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The Professional Trustee Team

Could Your Trust be Wound Up Without You? Janet Xuccoa Interview by the National Business Review


An Auckland family trust accountant is not surprised by moves to wind up the trusts of two fraudulent accounts, but says it is a rare move.

JT Law's Jamie Grant has applied to the Wellington High Court to liquidate the TPS Asset Trust and TPS Asset No 2 Trust, which were set up by jailed accountants Barrie James Skinner and David Ingram Rowley.

The pair was found guilty in July on 80 charges each of tax avoidance, fraud and attempting to pervert the course of justice.

Gilligan Rowe and Associates trustee services director Janet Xuccoa says the High Court has over-riding power when it comes to trusts and even if the terms of the trust deed do not allow for the trust to be wound up, the court can allow for it in these circumstances.

According to the Companies Office, a trust can be liquidated by the High Court "if it considers it just and equitable to do so".

Ms Xuccoa says it is uncommon because trusts are not meant to be wound up.

"When you set up a trust, you intend for it to last anything up to 80 years. You want it to carry on."

Ms Xuccoa says it is not too hard to wind up a trust, but people first need to look at the terms of the deed to see whether it is possible, and if it is, all the liabilities would first need to be cleared and the assets returned.

If it is not possible, then trustees would have to look to legislation or case study history.

She says if anything, trusts are more popular than ever because most New Zealanders are aware of the possibility of means testing in the future and it is a protection against creditors.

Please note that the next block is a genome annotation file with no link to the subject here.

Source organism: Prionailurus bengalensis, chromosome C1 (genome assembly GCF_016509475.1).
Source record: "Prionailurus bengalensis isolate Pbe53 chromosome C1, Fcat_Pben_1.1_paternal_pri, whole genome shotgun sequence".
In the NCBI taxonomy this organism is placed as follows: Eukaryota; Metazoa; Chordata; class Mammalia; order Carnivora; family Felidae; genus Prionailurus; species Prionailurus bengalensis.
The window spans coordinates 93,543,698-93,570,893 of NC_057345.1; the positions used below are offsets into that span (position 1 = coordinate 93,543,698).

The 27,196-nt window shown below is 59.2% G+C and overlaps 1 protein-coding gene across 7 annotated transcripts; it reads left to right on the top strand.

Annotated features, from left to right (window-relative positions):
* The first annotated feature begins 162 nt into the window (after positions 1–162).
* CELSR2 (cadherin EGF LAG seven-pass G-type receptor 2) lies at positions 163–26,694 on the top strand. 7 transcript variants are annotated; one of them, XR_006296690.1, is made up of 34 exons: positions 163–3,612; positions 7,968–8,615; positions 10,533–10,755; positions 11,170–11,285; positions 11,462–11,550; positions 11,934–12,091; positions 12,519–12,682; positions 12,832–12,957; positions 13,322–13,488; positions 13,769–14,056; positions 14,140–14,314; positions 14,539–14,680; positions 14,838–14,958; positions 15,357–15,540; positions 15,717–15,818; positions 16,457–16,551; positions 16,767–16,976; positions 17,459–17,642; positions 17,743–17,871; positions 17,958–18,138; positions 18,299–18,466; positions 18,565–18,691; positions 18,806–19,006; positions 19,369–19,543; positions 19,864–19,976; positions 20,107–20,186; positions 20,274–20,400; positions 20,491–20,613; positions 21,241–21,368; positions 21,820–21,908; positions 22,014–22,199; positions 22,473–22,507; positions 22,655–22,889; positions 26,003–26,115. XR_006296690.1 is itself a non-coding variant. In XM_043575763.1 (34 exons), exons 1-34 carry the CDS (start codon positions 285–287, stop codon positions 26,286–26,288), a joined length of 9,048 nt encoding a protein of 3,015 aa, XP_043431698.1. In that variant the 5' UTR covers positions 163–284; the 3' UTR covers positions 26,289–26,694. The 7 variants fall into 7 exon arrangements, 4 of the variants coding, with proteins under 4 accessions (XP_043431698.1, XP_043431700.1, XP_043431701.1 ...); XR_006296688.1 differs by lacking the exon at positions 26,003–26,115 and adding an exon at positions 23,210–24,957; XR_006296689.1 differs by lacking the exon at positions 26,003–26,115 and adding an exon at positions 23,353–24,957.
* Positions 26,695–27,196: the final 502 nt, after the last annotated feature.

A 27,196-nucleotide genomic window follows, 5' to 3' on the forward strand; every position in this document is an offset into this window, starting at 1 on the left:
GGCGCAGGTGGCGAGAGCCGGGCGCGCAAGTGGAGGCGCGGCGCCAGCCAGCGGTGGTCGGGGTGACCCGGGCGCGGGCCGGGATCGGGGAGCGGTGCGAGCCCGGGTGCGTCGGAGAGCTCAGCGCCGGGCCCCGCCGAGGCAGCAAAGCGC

"People have been burnt, through no fault of their own, during the global financial crisis."

Ms Xuccoa says people turn to trusts because of the rise of blended families and second families.

In the case of Skinner and Rowley, over five years from September 2005 they sold a scheme to clients which they said would "shelter" them from tax payments.

The scheme involved false invoices and a trail of "shell" entities for services which were never provided or, if they were, were provided at a value much lower than that recorded on the invoice.

The scheme cost the IRD between $1.8 million and $2.3 million in lost tax – of which about $1.5 million is "uncollectable".

Skinner was sentenced to eight and a half years' jail, while Rowley got eight years.

They have already been bankrupted and Mr Grant, who is acting on behalf of BNZ, has filed and served the papers to liquidate the trusts.

He told NBR ONLINE it is not a very common process but he cannot understand why.

"There's no good reason why it's not done very often. The process itself is a hangover, it's an old provision which is actually contained in the Judicature Act, as opposed to the High Court rules.

"I have no idea why it's not used more."

He says the trustees of a trust maintain an indemnity from the assets of a trust for any debts they incur in the names of the trust. The trust is what is commonly used to access trust assets when an individual is bankrupted for the debts of the trust.

Mr Grant believes there is no reason why it should be any different to a normal application to liquidate a company. He expects the possibility of more applications in the future, given it's not hard to liquidate a trust.

The Insolvency and Trustee Service was not sure how common the practice is.

Ministry for business, innovation and employment spokesman Brittin Broun says if the liquidation goes ahead, the official assignee will fix a date for creditors to lodge claims and those claims will be assessed.


The Professional Trustee Team
© Gilligan Rowe & Associates LP

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Disclaimer: This article is intended to provide only a summary of the issues associated with the topics covered. It does not purport to be comprehensive nor to provide specific advice. No person should act in reliance on any statement contained within this article without first obtaining specific professional advice. If you require any further information or advice on any matter covered within this article, please contact the author.
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